Discovering I needed Wine to run anything Windows-based. I discovered I'd need DirectX to do anything significant, which in turn needed .NET framework. Using this (http://www.dedoimedo.com/games/wine-directx.html) tutorial for DirectX and downloading Wine 3.5 off of WineTricks, I thought I had everything sorted. Unfortunately, I don't. What worked fine on Windows either doesn't work or runs like it was stuck in molasses. Now, I know there are a lot of programs that have compatibility issues with Wine but what I don't understand is the slow-running programs part. Here are my system specs:

Toshiba Satellite L455D-S5976
CPU: AMD Sempron SI-42 Single-core 2.1 GHz
RAM: 3GB (2.7 technically)
HDD: 500GB
GPU:  ATI Mobility Radeon HD 3100

Here's a partial list of the games I've been trying:

  • Supreme Commander
  • Command and Conquer: Generals (Zero-Hour)
  • Assassin's Creed
  • World in Conflict
  • Star Ruler (Blind Mind Studios)
  • Trackmania (Nadeo)
  • Battlefield 2
  • X3:Terran Conflict (Egosoft)
  • Rubber Ninjas Sim City 4

I would think that it was just my system being slow—I don't have the system requirements to really run AC—but here's the weird part. In the opening intro, it'll run at around 10FPS for about 3 seconds, and then 60 or so, faster than it ever had on my previous laptop which was actually better than this current one. And, for example, games like Rubber Ninjas, C&C, SupCom, and WiC all ran smoothly on my first laptop which was similarly specced to this one.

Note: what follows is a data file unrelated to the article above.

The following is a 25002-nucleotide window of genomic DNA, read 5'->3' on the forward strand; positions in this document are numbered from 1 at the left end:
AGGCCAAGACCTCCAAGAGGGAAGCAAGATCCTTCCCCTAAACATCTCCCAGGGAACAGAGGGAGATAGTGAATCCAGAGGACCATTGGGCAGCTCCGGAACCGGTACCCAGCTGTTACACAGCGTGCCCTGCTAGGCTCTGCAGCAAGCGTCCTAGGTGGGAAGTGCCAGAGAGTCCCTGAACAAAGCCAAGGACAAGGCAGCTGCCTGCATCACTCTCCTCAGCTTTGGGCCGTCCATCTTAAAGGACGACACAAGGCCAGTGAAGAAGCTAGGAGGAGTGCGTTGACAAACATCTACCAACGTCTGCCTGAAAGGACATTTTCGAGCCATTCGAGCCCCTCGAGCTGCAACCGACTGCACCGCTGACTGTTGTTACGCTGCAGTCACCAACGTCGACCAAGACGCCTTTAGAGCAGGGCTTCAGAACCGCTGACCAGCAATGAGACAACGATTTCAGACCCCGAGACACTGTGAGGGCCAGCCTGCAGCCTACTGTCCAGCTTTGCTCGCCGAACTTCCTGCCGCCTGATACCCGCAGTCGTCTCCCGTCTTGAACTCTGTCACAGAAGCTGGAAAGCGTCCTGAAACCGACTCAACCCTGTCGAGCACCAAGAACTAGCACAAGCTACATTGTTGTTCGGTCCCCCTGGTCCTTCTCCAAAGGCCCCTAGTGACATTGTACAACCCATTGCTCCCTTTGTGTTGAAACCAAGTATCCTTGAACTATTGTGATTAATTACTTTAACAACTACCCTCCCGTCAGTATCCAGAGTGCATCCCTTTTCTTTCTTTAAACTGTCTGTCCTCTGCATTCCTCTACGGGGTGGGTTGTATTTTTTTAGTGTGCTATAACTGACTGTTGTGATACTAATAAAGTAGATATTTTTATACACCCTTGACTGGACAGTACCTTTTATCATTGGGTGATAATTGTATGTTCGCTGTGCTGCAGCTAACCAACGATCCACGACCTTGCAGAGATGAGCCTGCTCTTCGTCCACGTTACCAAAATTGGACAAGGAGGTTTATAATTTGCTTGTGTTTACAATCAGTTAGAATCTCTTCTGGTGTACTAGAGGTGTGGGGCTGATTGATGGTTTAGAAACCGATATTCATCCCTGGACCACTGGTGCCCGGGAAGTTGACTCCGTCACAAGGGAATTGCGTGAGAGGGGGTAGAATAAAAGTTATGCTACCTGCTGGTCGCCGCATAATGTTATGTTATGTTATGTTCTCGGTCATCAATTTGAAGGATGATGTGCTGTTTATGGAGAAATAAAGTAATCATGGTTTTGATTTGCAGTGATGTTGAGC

Oh! And another quick question—when I first installed WINE, unconfigured, I installed Derek Smart's Universal Combat and it worked fine. Now after some other games and some reconfiguring, it won't work at all, even if I reset to default settings.

So, am I doing something wrong? Does Wine need to be configured differently? I'm completely lost, here, and any help would be -greatly- appreciated, thank you. I do sincerely apologize for the wall of text, here, but I didn't want to leave any detail out, as that tends to make things harder for all parties involved.

P.S: I recently discovered ClockGen, found here (http://www.techspot.com/community/topics/overclocking-a-toshiba-satellite-laptop.32667/): and was wondering, is overclocking a viable solution? I don't remember what command I used to find my CPU speed—but it said my current speed was 2100MHz (aka 2.1 gigs), but the kicker was that my “max” speed was 4,000 MHz. Now, I would never DREAM of overclocking a laptop, or even a desktop, to that ridiculous speed, but even if I could get 2.4 or 5 out of it...and I would take full responsibility for the wrath I incur from the laptop gods. I would never run this thing unplugged—I don't anyway already so a battery's pretty much moot for me...and I have a high-speed fan running under any laptop at all times—scorched my pants with my first laptop and have been wary ever since.

  • 2